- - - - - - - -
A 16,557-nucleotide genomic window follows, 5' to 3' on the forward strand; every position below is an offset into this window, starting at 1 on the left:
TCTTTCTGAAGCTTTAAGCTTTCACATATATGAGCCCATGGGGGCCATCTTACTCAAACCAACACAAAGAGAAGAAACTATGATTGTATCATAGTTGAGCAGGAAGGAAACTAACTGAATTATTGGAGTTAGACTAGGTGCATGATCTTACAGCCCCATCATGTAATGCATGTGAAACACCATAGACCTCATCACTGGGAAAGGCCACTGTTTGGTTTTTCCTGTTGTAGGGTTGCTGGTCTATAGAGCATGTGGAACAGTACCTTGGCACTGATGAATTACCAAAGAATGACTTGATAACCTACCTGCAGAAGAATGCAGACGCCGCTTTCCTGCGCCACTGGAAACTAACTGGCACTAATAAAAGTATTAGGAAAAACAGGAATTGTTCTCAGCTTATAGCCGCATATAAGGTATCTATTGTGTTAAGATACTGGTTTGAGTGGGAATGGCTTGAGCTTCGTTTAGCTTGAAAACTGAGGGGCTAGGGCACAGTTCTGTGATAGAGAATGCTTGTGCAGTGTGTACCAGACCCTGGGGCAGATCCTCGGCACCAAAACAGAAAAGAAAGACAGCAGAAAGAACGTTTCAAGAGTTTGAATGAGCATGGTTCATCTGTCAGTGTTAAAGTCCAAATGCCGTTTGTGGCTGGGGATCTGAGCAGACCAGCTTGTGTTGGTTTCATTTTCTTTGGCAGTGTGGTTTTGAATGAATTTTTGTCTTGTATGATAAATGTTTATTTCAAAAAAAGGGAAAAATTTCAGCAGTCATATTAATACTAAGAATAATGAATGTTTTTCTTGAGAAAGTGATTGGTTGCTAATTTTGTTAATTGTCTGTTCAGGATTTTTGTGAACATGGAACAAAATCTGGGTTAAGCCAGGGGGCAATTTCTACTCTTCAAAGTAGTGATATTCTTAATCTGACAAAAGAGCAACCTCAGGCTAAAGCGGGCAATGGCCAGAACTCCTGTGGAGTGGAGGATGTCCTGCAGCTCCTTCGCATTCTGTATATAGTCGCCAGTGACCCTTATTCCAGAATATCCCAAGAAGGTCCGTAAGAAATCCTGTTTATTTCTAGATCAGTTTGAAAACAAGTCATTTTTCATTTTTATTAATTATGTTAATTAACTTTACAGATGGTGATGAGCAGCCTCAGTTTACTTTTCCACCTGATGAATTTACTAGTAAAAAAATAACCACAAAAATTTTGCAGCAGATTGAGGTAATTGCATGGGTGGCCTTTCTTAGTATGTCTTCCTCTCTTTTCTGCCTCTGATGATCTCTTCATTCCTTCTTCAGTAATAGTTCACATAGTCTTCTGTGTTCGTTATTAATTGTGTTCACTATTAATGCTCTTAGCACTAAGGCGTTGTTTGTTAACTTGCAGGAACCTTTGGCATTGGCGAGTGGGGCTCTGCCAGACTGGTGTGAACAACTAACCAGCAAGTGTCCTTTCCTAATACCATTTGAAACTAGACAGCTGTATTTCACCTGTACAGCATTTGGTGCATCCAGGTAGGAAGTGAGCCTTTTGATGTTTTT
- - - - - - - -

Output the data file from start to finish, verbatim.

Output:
A 16,557-nucleotide genomic window follows, 5' to 3' on the forward strand; every position below is an offset into this window, starting at 1 on the left:
TCTTTCTGAAGCTTTAAGCTTTCACATATATGAGCCCATGGGGGCCATCTTACTCAAACCAACACAAAGAGAAGAAACTATGATTGTATCATAGTTGAGCAGGAAGGAAACTAACTGAATTATTGGAGTTAGACTAGGTGCATGATCTTACAGCCCCATCATGTAATGCATGTGAAACACCATAGACCTCATCACTGGGAAAGGCCACTGTTTGGTTTTTCCTGTTGTAGGGTTGCTGGTCTATAGAGCATGTGGAACAGTACCTTGGCACTGATGAATTACCAAAGAATGACTTGATAACCTACCTGCAGAAGAATGCAGACGCCGCTTTCCTGCGCCACTGGAAACTAACTGGCACTAATAAAAGTATTAGGAAAAACAGGAATTGTTCTCAGCTTATAGCCGCATATAAGGTATCTATTGTGTTAAGATACTGGTTTGAGTGGGAATGGCTTGAGCTTCGTTTAGCTTGAAAACTGAGGGGCTAGGGCACAGTTCTGTGATAGAGAATGCTTGTGCAGTGTGTACCAGACCCTGGGGCAGATCCTCGGCACCAAAACAGAAAAGAAAGACAGCAGAAAGAACGTTTCAAGAGTTTGAATGAGCATGGTTCATCTGTCAGTGTTAAAGTCCAAATGCCGTTTGTGGCTGGGGATCTGAGCAGACCAGCTTGTGTTGGTTTCATTTTCTTTGGCAGTGTGGTTTTGAATGAATTTTTGTCTTGTATGATAAATGTTTATTTCAAAAAAAGGGAAAAATTTCAGCAGTCATATTAATACTAAGAATAATGAATGTTTTTCTTGAGAAAGTGATTGGTTGCTAATTTTGTTAATTGTCTGTTCAGGATTTTTGTGAACATGGAACAAAATCTGGGTTAAGCCAGGGGGCAATTTCTACTCTTCAAAGTAGTGATATTCTTAATCTGACAAAAGAGCAACCTCAGGCTAAAGCGGGCAATGGCCAGAACTCCTGTGGAGTGGAGGATGTCCTGCAGCTCCTTCGCATTCTGTATATAGTCGCCAGTGACCCTTATTCCAGAATATCCCAAGAAGGTCCGTAAGAAATCCTGTTTATTTCTAGATCAGTTTGAAAACAAGTCATTTTTCATTTTTATTAATTATGTTAATTAACTTTACAGATGGTGATGAGCAGCCTCAGTTTACTTTTCCACCTGATGAATTTACTAGTAAAAAAATAACCACAAAAATTTTGCAGCAGATTGAGGTAATTGCATGGGTGGCCTTTCTTAGTATGTCTTCCTCTCTTTTCTGCCTCTGATGATCTCTTCATTCCTTCTTCAGTAATAGTTCACATAGTCTTCTGTGTTCGTTATTAATTGTGTTCACTATTAATGCTCTTAGCACTAAGGCGTTGTTTGTTAACTTGCAGGAACCTTTGGCATTGGCGAGTGGGGCTCTGCCAGACTGGTGTGAACAACTAACCAGCAAGTGTCCTTTCCTAATACCATTTGAAACTAGACAGCTGTATTTCACCTGTACAGCATTTGGTGCATCCAGGTAGGAAGTGAGCCTTTTGATGTTTTT